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Tova Walsh

Assistant Professor of Social Work, University of Wisconsin - Madison
Chapter Member: Wisconsin SSN
Areas of Expertise:
  • Children & Families
  • Immigration

About Tova

Walsh’s research focuses on understanding and improving health and wellbeing in multi-stressed families, with an emphasis on pregnancy and early parenting in contexts of risk. Overarching themes in Walsh's work include identification of barriers and facilitators of strong parent-child relationships, disruption and repair of early relationships, and technology-delivered parenting support. Walsh examines the parenting support needs of underserved groups including new fathers and military-connected parents, and develops and tests interventions to meet their needs. Walsh provides trainings and webinars for child and family service providers on strategies to more effectively engage fathers, serves on research and advisory committees connected to the Alliance for the Advancement of Infant Mental Health and ZERO TO THREE, and works with scholars from across disciplines and around the country on research and translation to promote the wellbeing of asylum-seeking children and families.

Contributions

Publications

"Expectant Fathers’ Presence at Prenatal Ultrasounds: An Opportunity for Engagement" (with Richard M. Tolman). Social Work Research 41, no. 3 (September 2017): 181-185.

Notes that a substantial proportion of US fathers attend at least one prenatal ultrasound during their partner’s pregnancy, including unmarried fathers. Finds the ultrasound visit may be a “magic moment” to engage fathers and provide any needed support in preparation for parenthood.

"Mothers and Deployment: Understanding the Experiences and Support Needs of Deploying Mothers of Children Birth to Five" Journal of Family Social Work 20, no. 2 (2017): 84-105.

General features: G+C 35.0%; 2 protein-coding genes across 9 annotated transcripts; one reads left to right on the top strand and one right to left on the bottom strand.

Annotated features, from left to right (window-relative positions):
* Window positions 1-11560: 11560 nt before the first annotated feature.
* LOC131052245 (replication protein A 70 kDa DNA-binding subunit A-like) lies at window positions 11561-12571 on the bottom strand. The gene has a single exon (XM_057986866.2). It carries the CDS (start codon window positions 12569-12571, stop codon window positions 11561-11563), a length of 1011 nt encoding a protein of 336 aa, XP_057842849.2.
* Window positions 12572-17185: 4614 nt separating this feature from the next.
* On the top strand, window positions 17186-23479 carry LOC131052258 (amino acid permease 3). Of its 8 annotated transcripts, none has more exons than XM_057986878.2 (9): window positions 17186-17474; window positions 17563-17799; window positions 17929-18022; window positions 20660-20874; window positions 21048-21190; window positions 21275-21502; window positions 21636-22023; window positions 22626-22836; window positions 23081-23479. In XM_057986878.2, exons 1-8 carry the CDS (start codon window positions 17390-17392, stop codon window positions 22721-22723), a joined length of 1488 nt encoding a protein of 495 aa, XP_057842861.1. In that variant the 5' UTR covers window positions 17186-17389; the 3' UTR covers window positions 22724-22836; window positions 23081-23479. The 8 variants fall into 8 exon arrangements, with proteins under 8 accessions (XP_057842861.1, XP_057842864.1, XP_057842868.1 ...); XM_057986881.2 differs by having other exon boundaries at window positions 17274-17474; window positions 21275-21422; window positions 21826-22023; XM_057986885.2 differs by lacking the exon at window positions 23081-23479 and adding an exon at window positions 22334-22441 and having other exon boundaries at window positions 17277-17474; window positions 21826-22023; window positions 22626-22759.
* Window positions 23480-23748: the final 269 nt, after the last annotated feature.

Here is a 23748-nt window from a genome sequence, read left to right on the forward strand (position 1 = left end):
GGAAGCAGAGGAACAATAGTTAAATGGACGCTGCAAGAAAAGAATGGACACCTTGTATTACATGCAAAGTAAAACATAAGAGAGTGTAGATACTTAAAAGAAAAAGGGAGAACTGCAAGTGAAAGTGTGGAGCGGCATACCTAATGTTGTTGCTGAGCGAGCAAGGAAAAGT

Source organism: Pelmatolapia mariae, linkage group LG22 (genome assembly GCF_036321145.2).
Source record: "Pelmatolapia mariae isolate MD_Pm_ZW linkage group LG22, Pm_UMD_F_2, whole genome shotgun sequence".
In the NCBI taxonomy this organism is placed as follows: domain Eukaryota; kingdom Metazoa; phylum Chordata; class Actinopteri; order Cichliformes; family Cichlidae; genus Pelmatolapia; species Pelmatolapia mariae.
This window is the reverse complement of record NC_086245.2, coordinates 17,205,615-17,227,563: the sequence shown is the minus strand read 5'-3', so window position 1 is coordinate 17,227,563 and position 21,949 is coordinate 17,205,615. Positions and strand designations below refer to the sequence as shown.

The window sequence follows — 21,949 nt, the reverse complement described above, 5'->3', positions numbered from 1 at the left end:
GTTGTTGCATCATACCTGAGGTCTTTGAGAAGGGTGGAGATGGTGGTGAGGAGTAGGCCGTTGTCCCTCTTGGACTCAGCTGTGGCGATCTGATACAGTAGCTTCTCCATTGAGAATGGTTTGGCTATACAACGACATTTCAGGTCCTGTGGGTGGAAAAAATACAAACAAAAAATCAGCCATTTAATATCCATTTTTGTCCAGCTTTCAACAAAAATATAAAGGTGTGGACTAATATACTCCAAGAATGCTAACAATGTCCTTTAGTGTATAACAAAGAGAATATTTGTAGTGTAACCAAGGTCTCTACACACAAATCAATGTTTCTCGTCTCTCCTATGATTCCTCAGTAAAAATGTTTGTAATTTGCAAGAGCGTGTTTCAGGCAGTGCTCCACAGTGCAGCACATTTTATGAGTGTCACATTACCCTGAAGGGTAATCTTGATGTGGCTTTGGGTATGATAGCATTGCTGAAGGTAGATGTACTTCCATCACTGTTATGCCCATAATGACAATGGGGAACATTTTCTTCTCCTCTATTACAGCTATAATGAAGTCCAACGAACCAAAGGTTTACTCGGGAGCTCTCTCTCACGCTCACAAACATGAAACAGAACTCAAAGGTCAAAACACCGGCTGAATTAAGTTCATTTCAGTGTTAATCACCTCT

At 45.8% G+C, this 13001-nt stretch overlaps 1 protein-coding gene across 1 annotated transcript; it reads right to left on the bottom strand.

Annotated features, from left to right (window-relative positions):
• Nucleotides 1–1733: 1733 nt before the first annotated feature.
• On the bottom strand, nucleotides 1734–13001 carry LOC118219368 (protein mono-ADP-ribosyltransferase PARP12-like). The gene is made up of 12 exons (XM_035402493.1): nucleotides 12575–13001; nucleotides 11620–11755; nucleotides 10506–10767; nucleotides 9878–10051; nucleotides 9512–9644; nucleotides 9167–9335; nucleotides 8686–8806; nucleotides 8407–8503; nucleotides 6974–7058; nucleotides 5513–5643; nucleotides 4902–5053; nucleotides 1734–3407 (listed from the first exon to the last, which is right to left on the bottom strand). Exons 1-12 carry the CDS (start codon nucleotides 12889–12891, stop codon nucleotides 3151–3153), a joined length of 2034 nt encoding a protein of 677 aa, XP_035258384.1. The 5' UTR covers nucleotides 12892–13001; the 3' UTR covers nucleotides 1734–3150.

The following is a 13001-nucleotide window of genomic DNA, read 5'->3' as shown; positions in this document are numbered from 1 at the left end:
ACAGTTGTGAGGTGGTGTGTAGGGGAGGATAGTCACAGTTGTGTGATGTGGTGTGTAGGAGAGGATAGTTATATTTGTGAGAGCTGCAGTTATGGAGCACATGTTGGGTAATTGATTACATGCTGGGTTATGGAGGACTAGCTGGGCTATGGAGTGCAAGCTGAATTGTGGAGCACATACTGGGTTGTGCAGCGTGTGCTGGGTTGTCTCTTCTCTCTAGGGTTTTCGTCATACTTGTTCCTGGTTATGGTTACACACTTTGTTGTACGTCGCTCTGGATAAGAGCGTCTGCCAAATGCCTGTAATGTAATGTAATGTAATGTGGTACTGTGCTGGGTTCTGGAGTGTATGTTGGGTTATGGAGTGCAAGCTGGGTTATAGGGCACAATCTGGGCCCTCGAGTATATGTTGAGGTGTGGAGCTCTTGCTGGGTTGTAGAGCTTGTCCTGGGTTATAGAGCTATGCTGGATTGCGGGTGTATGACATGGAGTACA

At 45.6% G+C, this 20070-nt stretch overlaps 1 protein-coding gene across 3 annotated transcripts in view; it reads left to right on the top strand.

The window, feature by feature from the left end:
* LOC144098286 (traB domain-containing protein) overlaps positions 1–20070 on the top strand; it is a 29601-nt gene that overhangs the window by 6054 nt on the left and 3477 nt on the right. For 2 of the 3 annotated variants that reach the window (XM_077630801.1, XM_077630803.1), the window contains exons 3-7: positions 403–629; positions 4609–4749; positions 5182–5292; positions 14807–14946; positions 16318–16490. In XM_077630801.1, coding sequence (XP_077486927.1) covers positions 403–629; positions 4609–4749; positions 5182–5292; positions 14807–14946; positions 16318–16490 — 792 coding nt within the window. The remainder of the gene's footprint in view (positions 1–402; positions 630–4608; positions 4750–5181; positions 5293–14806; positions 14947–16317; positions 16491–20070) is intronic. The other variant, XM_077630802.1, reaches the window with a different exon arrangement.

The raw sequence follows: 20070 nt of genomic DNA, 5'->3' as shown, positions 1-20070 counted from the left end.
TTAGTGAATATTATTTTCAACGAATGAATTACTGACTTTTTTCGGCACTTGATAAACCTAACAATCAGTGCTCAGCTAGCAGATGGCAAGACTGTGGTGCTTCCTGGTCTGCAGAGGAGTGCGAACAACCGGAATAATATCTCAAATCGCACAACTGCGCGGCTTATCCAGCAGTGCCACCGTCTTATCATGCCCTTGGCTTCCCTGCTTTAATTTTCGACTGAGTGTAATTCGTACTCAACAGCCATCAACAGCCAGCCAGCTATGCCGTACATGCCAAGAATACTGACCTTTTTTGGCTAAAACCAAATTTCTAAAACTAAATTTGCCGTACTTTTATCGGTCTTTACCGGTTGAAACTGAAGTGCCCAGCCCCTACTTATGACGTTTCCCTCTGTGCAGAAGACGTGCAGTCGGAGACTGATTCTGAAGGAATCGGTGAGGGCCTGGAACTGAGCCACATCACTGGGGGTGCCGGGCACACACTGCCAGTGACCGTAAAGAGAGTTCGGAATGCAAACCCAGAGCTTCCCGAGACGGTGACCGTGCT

Finds mothers of young children face distinct challenges surrounding military deployment. Shows existing services are insufficiently responsive to their needs and circumstances.

"Using Technology in Social Work Practice: The mDad (Mobile Device Assisted Dad) Case Study" (with Shawna J. Lee). Advances in Social Work 16, no. 1 (2015): 107-124.

Examines the mDad (Mobile Device Assisted Dad) app, which was developed to augment existing social work practices by providing a father-friendly tool to help new fathers learn about and engage with their infants and toddlers. Discusses the process of developing the app content and conducting usability testing of the mDad app, lessons learned from the mDad project, and the challenges of implementation and dissemination of technology-based interventions in community contexts.

"Hush Now Baby: Mothers' and Fathers' Strategies for Soothing Their Infants and Associated Parenting Outcomes" (with Carolyn Joy Dayton, Wonjung Oh, and Brenda Volling). Journal of Pediatric Health Care 29, no. 2 (March-April 2015): 145-155.

Finds that mothers had a greater repertoire of techniques for soothing their infant than did fathers, and change patterns of soothing differed over time by gender. Finds that in couples who shared responsibility for soothing, fathers felt more efficacious in parenting and mothers were less upset by infant crying.

"Promoting Protective Factors and Strengthening Resilience" (with Sandra Nay McCourt, Whitney L. Rostad, Kaela Byers, and Kerrie Ocasio), in Advances in Child Abuse Prevention Knowledge, edited by Deborah Daro, Anne Cohn Donnelly, Lee Ann Huang, and Byron J. Powell (Springer, 2015), 203-233.

Addresses the emergence of protective factors and resilience as a focus of practice and research. Addresses the growing evidence of the importance of focusing on protective factors and resilience in child maltreatment prevention Finds examples of innovative programming and research efforts that specifically focus on strengthening families by promoting protective factors and enhancing resilience. Addresses how these types of promotional approaches can be taken to scale. Explores research and policy initiatives with the potential to inform program planning.

"Fathering after Military Deployment: Parenting Challenges and Goals of Fathers of Young Children" (with Carolyn J. Dayton, Michael S. Erwin, Maria Muzik, Alexandra Busuito, and Katherine L. Rosenblum). Health & Social Work 39, no. 1 (February 2014): 35-44.

Finds that fathers of young children reported significant levels of parenting stress and identified specific challenges in the period following a military deployment, including difficulty reconnecting with children, adapting expectations from military to family life, and coparenting. Examines results that demonstrate the need for support to military families during reintegration and demonstrate that military fathers are receptive to opportunities to engage in parenting interventions.